About 4,500 years ago, native Texans mapped their waterways on a cave wall in the Pecos River Valley. A rock painting called the White Shaman Mural shows four dots along a sinuous red line. Gary Perez, a descendent of the Hokan-speaking peoples of South Texas, said that these dots align perfectly with Barton Springs in Austin, Comal Springs in New Braunfels, San Marcos Springs, and the Blue Hole in San Antonio.

A few millennia later, the Great Springs Project has proposed to connect the same four springs via 100 miles of hike-and-bike trails. Led by conservation advocate Deborah Morin, the project will safeguard 50,000 acres of land over the Edwards Aquifer recharge zone, a corridor that feeds and purifies the water supply of over two million people. In December, the National Park Service (NPS) pledged its support for the Great Springs Project.

But massive park projects can have a dark side.

San Antonio, the home of the River Walk, has seen it many times. I began to learn this in 2019, when I interviewed 23 San Antonians from river-adjacent neighborhoods as part of my senior thesis project. I share these stories with the hope that future river parks can achieve conservation without displacing people or erasing their histories. 

In 1993, the City of San Antonio and the River Authority launched the San Antonio River Improvements Project (SARIP) to extend the River Walk north and south of downtown. The southernmost eight miles, which connect four Spanish colonial missions, became the Mission Reach. Like the Great Springs Project, the Mission Reach’s purpose was part recreation, part conservation. Planners combined trail systems and ecological restoration measures to rehabilitate a river damaged by mid-century flood control projects.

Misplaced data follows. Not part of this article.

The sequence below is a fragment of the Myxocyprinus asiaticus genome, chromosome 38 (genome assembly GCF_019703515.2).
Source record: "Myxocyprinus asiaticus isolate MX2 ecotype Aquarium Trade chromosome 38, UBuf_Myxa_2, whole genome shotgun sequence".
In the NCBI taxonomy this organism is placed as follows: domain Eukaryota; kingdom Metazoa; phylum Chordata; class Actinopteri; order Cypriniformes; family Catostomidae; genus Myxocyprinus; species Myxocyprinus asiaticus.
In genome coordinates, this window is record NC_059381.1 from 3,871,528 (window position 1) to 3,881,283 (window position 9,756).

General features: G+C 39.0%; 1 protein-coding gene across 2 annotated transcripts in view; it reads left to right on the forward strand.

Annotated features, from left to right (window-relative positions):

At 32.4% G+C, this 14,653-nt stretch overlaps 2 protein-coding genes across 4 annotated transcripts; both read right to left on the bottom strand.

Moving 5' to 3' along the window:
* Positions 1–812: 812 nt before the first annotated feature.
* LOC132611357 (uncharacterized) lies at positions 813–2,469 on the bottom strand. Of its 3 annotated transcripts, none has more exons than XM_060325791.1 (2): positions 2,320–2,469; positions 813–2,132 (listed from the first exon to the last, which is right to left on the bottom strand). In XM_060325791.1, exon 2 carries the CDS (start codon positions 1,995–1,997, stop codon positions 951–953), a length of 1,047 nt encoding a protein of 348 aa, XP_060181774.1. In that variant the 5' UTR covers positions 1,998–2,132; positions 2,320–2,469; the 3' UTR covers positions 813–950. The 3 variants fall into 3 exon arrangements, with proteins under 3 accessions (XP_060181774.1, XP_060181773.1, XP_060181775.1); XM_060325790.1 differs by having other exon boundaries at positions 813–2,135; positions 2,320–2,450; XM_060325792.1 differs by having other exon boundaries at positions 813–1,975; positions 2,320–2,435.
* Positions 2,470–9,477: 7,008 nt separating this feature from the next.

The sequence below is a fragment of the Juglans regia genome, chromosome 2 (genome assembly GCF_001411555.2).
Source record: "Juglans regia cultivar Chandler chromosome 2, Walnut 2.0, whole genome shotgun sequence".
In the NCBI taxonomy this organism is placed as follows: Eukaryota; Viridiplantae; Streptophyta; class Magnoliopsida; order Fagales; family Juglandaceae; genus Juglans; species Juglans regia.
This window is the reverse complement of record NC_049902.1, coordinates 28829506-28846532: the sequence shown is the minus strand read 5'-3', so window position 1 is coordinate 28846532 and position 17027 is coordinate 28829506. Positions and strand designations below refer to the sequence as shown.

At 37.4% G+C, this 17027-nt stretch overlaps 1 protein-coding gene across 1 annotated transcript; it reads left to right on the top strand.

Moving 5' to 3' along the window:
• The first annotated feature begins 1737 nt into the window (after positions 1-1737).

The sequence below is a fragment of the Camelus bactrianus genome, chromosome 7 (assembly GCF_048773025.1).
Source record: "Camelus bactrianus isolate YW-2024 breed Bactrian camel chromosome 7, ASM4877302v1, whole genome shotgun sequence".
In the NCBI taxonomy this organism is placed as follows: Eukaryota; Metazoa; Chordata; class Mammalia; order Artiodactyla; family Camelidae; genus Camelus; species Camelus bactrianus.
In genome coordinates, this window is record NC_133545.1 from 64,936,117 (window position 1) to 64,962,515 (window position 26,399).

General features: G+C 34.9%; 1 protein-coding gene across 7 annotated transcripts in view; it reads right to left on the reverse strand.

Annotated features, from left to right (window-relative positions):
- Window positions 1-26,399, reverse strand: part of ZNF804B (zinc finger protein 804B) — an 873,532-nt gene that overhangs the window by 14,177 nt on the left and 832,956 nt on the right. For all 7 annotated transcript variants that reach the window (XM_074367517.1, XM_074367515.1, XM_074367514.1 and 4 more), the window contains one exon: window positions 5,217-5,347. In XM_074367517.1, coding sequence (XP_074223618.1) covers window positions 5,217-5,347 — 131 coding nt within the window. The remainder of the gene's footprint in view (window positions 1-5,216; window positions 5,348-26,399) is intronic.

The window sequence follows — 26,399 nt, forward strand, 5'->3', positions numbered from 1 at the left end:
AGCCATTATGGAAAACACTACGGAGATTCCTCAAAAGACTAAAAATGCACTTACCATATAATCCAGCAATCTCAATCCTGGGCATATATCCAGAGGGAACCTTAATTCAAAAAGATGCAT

Starting in 1954, the City of San Antonio and the Army Corps of Engineers destroyed pecan groves, widened the river, and poured miles of concrete channels to control flooding south of downtown. While effective, these flood control measures left sections of the once-wild river bare and desolate, more like a ditch than a natural stream. Through SARIP, River Authority staff have patiently re-seeded the banks with native plants, welcoming back diverse fish, amphibians, and waterbirds. People come from all over the city and state to hike, bike, and picnic along the Mission Reach.